Refactorings for changing member signatures overview
This is just a quick list to organize a bunch of refactorings that change member signatures. Click the refactoring name to learn more about it.
The refactoring adds a new parameter to a method declaration and updates all calls accordingly. This refactoring is useful when you need to quickly add a new parameter to an existing method because it needs more information from its caller that wasn’t passed in before.
The refactoring creates a new method or a constructor overload. It allows you to remove any number of parameters to create a new overload.
The refactoring splits a single parameter into one or more parameters, depending on the function of the original parameter. It analyzes how the parameter is used and which of its properties are accessed, after which it can replace a single parameter into several others of the appropriate type for each property being accessed through the original parameter.
The refactoring consolidates selected parameters into single object. If you frequently need to pass similar sets of values to methods that tend to be passed together, it might be useful to encapsulate these values into an object that carries all of this data.
The refactoring is based on the Introduce Parameter Object refactoring with the difference that it doesn’t create a new object for parameters. Instead, it uses a ‘Point’ structure when there is a pair of two numeric parameters of a method definition selected.
The refactoring is similar to the Introduce Parameter Object refactoring, but it doesn’t create a new object – it uses the built-in .NET Framework 4.0 Tuple object.
The refactoring consolidates selected numeric parameters into a System.Drawing.Size (System.Windows.Size in WPF projects) or SizeF object. It might be useful to combine two parameters into a single parameter, reducing the overall number of method parameters and increasing code readability.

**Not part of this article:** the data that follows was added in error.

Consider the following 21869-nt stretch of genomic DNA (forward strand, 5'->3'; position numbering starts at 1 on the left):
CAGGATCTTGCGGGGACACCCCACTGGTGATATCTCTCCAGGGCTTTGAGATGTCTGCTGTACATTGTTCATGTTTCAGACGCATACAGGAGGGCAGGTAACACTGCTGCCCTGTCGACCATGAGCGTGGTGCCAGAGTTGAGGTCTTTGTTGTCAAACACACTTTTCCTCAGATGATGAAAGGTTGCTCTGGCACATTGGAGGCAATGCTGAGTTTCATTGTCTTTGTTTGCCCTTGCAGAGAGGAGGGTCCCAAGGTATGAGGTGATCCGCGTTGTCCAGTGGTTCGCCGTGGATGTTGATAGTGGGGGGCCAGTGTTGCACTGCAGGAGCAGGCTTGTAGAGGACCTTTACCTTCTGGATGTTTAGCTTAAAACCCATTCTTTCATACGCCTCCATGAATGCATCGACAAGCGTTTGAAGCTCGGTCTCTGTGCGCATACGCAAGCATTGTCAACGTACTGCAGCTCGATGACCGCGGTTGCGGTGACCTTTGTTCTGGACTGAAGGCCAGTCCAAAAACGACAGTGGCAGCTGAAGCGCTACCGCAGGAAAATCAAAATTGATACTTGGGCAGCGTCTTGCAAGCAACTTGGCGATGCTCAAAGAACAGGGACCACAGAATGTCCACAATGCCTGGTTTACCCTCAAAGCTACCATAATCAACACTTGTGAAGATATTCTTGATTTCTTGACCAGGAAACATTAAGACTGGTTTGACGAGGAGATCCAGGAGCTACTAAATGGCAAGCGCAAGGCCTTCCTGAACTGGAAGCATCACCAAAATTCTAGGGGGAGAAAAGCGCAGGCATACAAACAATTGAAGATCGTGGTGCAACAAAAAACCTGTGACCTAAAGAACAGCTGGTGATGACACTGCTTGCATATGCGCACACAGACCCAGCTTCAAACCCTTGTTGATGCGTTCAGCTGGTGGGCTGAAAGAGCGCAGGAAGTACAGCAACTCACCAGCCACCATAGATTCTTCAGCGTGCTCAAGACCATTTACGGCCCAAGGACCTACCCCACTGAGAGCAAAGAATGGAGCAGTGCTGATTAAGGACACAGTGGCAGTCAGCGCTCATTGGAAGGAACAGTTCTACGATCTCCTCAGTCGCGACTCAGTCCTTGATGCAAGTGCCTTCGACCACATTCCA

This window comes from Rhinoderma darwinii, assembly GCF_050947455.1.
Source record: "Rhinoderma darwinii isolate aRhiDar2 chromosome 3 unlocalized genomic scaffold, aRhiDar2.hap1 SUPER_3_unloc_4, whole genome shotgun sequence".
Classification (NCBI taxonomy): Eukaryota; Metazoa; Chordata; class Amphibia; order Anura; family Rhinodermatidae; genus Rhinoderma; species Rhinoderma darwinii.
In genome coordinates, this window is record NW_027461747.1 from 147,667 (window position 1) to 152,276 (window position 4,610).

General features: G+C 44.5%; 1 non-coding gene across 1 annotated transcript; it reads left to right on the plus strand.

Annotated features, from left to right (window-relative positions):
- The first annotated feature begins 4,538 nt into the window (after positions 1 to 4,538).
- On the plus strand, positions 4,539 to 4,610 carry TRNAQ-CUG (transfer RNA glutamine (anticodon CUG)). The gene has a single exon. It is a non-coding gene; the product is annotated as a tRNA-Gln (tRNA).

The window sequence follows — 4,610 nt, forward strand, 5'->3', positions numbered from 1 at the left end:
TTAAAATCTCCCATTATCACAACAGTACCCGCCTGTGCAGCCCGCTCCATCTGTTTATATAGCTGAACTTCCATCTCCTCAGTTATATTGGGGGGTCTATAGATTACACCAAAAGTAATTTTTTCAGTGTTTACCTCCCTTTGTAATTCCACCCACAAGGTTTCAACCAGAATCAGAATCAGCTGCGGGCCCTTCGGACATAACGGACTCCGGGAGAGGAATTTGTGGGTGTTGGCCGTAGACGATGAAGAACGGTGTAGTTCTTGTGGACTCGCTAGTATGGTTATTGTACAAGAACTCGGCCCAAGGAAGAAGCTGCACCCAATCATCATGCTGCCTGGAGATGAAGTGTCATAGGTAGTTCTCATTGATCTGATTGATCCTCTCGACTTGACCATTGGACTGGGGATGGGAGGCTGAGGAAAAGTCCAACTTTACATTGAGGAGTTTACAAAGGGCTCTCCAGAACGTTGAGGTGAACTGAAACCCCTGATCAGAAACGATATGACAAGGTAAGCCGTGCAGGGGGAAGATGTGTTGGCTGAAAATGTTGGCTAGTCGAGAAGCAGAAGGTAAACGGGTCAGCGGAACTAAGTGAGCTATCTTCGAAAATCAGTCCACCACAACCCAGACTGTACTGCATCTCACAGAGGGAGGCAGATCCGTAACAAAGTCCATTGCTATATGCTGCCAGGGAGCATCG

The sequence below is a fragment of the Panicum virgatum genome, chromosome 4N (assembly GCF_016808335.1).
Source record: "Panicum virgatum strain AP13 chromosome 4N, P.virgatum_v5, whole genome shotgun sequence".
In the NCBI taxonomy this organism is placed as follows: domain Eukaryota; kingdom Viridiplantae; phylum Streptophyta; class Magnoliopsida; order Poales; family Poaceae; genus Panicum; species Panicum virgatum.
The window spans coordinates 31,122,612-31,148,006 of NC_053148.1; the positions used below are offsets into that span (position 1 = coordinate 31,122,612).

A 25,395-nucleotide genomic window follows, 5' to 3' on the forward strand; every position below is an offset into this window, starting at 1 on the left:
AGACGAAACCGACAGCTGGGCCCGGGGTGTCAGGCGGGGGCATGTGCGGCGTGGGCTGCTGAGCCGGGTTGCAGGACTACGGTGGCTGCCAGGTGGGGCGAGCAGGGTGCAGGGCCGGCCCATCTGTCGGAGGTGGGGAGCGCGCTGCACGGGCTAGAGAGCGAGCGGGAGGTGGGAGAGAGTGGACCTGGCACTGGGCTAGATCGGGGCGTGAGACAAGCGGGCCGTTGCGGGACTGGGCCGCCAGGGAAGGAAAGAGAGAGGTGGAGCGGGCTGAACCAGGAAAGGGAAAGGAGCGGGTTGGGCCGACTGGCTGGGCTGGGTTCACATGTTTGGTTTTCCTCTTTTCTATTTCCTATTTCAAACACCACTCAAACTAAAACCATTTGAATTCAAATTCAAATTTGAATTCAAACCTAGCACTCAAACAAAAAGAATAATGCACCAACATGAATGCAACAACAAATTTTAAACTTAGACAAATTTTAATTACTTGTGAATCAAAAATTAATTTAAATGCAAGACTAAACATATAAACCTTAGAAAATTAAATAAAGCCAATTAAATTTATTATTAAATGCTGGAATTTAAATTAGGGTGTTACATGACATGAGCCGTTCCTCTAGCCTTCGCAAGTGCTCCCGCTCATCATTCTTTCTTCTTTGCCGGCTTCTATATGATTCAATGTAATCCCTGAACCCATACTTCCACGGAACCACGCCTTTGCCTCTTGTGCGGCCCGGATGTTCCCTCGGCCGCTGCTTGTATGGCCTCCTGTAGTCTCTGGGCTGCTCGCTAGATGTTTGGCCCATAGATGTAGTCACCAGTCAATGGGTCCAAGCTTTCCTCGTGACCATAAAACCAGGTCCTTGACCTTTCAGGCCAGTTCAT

The refactoring converts a regular method into an extension method based on the selected parameter type. The extended type is taken from the parameter that you choose when applying the refactoring.
The refactoring changes a static member to a regular instance member, and replace its references with a new class instance creation and with an appropriate call to the source member:
The refactoring allows you to convert an instance member that can be made static into a static one. An instance member should not reference any other instance members to be static.
The refactoring promotes local variables, field references and any primitive values into parameters and make the required updates to the code automatically.
The refactoring promotes local variables, field references and any primitive values into optional parameters and make the required updates to the code automatically.
This refactoring removes an unused parameter from a method declaration, and updates all calls accordingly. It is very useful when a parameter is no longer used by the method body.
The refactoring allows you to reorder method parameters including its return value and update all method invocations appropriately.
The refactoring creates a copy of a non-private method or property in the class in a manner that will not break any dependent code, such as code in third-party applications that use that member.—– Products: CodeRush Pro Versions: 12.1 and up VS IDEs: 2008 and up Updated: Aug/09/2012 ID: R063